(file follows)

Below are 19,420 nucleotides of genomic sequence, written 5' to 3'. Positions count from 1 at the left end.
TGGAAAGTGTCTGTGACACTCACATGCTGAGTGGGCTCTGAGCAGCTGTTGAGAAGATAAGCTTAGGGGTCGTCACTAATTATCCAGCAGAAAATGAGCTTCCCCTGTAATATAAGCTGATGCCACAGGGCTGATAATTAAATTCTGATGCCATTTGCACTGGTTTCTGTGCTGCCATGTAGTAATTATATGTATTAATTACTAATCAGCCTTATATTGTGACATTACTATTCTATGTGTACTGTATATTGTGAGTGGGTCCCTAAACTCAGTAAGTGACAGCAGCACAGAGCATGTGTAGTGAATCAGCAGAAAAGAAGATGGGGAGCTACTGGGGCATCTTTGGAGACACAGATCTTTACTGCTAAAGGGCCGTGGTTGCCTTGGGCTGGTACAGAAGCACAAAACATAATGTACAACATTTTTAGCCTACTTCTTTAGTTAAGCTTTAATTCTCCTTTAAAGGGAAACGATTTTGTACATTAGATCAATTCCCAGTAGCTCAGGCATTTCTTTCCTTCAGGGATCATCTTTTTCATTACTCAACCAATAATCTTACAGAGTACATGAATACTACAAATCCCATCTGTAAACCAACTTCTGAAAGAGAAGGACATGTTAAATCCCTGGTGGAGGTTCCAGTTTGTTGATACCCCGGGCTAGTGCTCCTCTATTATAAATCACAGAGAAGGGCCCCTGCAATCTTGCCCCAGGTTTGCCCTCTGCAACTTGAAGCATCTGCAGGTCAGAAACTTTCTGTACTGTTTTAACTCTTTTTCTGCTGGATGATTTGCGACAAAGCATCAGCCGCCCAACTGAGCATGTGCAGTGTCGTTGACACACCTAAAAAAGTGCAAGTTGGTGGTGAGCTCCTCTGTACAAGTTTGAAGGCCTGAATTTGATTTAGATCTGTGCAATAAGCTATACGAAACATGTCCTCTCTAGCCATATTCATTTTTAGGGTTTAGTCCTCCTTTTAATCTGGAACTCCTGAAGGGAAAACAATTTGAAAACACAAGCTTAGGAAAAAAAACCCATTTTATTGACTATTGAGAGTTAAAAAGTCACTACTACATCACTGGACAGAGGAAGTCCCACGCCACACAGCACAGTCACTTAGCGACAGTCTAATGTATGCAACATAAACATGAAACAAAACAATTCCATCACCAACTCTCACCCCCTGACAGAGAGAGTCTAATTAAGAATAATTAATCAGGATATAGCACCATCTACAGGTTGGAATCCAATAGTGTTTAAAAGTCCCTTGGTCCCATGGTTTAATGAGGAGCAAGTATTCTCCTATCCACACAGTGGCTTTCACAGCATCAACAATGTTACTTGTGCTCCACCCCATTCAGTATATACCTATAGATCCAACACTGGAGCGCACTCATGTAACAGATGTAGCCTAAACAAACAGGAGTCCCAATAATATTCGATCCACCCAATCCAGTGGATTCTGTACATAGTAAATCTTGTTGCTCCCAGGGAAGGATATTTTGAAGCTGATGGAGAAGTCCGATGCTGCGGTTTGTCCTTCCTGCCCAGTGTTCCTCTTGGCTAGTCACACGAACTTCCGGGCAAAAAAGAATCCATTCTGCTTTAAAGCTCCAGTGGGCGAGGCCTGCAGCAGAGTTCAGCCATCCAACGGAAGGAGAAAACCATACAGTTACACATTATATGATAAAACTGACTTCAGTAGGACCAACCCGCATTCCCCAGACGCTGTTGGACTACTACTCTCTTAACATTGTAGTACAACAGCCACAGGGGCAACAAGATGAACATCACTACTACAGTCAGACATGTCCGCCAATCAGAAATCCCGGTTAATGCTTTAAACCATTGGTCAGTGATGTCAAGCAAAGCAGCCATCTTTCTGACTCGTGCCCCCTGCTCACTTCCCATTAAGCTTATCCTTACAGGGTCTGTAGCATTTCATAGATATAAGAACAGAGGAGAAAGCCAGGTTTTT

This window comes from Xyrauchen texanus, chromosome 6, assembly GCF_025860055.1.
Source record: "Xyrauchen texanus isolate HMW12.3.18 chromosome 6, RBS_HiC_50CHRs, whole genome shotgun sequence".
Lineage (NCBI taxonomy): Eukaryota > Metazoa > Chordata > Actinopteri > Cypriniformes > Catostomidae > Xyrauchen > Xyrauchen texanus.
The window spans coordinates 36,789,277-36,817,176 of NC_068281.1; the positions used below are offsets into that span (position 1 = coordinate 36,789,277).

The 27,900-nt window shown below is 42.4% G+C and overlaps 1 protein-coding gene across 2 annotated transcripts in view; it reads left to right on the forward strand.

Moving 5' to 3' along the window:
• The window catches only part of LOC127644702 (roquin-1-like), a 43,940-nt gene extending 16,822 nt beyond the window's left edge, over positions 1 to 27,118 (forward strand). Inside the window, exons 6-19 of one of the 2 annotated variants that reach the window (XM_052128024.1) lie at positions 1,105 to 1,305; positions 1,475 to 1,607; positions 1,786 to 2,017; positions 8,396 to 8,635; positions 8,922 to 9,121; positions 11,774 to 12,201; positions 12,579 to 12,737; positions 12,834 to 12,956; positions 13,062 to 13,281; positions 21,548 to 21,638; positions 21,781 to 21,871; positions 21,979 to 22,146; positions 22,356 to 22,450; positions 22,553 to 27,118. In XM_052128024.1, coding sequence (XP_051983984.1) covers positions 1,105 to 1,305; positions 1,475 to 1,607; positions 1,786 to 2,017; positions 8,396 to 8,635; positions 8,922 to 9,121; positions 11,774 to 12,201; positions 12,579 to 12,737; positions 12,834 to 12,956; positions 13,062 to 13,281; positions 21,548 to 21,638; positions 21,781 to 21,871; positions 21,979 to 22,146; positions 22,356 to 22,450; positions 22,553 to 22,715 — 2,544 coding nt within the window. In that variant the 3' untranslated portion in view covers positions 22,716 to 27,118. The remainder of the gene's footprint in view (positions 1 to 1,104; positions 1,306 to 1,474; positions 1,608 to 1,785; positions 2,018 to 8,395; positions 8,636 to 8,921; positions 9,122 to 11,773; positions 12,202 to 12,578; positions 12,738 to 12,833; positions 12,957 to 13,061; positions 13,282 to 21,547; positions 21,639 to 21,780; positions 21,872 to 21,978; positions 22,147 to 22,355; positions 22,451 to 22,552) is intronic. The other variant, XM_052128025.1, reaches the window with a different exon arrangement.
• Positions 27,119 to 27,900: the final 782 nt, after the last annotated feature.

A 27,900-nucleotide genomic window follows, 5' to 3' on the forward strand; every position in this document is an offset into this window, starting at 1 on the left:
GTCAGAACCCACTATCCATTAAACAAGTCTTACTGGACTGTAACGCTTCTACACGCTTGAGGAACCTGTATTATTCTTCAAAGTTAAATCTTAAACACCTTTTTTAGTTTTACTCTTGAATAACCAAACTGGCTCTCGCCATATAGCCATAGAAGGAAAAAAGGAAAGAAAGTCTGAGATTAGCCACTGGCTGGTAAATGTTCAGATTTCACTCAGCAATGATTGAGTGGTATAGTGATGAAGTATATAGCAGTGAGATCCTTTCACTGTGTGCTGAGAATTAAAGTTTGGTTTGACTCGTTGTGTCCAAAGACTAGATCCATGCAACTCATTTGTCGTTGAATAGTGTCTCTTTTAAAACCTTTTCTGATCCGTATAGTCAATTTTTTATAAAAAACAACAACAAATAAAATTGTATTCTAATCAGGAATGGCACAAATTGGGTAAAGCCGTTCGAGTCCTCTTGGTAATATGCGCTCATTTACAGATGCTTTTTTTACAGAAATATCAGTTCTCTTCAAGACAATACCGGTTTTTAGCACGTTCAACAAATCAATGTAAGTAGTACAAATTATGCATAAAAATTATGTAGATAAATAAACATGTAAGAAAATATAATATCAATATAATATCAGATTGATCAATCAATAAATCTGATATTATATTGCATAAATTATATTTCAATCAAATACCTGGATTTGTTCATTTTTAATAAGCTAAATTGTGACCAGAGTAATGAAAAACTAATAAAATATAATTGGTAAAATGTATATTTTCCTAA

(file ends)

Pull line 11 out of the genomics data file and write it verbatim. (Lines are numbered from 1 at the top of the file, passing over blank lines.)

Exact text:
A 27,900-nucleotide genomic window follows, 5' to 3' on the forward strand; every position in this document is an offset into this window, starting at 1 on the left: